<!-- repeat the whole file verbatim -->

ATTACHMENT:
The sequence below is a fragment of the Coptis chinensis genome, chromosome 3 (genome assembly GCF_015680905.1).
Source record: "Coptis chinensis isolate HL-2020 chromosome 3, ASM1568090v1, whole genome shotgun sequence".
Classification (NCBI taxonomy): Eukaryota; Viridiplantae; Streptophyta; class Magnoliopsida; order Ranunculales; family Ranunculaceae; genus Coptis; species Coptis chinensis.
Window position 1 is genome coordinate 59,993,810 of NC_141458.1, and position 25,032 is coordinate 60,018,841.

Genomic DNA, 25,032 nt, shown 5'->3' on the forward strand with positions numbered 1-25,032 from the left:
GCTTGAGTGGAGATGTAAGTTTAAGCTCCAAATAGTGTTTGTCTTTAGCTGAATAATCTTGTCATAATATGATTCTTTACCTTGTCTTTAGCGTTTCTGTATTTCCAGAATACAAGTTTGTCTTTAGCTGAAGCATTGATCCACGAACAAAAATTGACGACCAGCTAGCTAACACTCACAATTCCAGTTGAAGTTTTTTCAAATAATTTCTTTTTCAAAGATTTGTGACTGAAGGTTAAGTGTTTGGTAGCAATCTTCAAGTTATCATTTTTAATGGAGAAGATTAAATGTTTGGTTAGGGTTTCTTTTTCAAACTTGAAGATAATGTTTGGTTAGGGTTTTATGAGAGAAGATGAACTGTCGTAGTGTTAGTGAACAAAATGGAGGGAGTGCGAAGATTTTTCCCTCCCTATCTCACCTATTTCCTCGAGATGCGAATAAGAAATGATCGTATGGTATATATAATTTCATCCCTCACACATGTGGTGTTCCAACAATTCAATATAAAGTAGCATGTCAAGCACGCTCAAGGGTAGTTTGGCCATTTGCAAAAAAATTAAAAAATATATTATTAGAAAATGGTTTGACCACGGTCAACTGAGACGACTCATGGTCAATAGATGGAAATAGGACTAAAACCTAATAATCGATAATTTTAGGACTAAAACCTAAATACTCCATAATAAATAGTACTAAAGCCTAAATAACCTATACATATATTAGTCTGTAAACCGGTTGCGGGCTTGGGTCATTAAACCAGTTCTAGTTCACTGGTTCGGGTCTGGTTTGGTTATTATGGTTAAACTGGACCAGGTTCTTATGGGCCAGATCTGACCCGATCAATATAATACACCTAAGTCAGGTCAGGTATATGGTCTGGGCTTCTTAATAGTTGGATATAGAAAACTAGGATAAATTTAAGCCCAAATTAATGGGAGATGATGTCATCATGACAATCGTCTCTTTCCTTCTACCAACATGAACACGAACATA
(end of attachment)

The sequence below is a fragment of the Coptis chinensis genome, chromosome 3 (genome assembly GCF_015680905.1).
Source record: "Coptis chinensis isolate HL-2020 chromosome 3, ASM1568090v1, whole genome shotgun sequence".
Classification (NCBI taxonomy): Eukaryota; Viridiplantae; Streptophyta; class Magnoliopsida; order Ranunculales; family Ranunculaceae; genus Coptis; species Coptis chinensis.
Window position 1 is genome coordinate 59,993,810 of NC_141458.1, and position 25,032 is coordinate 60,018,841.

Genomic DNA, 25,032 nt, shown 5'->3' on the forward strand with positions numbered 1-25,032 from the left:
GCTTGAGTGGAGATGTAAGTTTAAGCTCCAAATAGTGTTTGTCTTTAGCTGAATAATCTTGTCATAATATGATTCTTTACCTTGTCTTTAGCGTTTCTGTATTTCCAGAATACAAGTTTGTCTTTAGCTGAAGCATTGATCCACGAACAAAAATTGACGACCAGCTAGCTAACACTCACAATTCCAGTTGAAGTTTTTTCAAATAATTTCTTTTTCAAAGATTTGTGACTGAAGGTTAAGTGTTTGGTAGCAATCTTCAAGTTATCATTTTTAATGGAGAAGATTAAATGTTTGGTTAGGGTTTCTTTTTCAAACTTGAAGATAATGTTTGGTTAGGGTTTTATGAGAGAAGATGAACTGTCGTAGTGTTAGTGAACAAAATGGAGGGAGTGCGAAGATTTTTCCCTCCCTATCTCACCTATTTCCTCGAGATGCGAATAAGAAATGATCGTATGGTATATATAATTTCATCCCTCACACATGTGGTGTTCCAACAATTCAATATAAAGTAGCATGTCAAGCACGCTCAAGGGTAGTTTGGCCATTTGCAAAAAAATTAAAAAATATATTATTAGAAAATGGTTTGACCACGGTCAACTGAGACGACTCATGGTCAATAGATGGAAATAGGACTAAAACCTAATAATCGATAATTTTAGGACTAAAACCTAAATACTCCATAATAAATAGTACTAAAGCCTAAATAACCTATACATATATTAGTCTGTAAACCGGTTGCGGGCTTGGGTCATTAAACCAGTTCTAGTTCACTGGTTCGGGTCTGGTTTGGTTATTATGGTTAAACTGGACCAGGTTCTTATGGGCCAGATCTGACCCGATCAATATAATACACCTAAGTCAGGTCAGGTATATGGTCTGGGCTTCTTAATAGTTGGATATAGAAAACTAGGATAAATTTAAGCCCAAATTAATGGGAGATGATGTCATCATGACAATCGTCTCTTTCCTTCTACCAACATGAACACGAACATA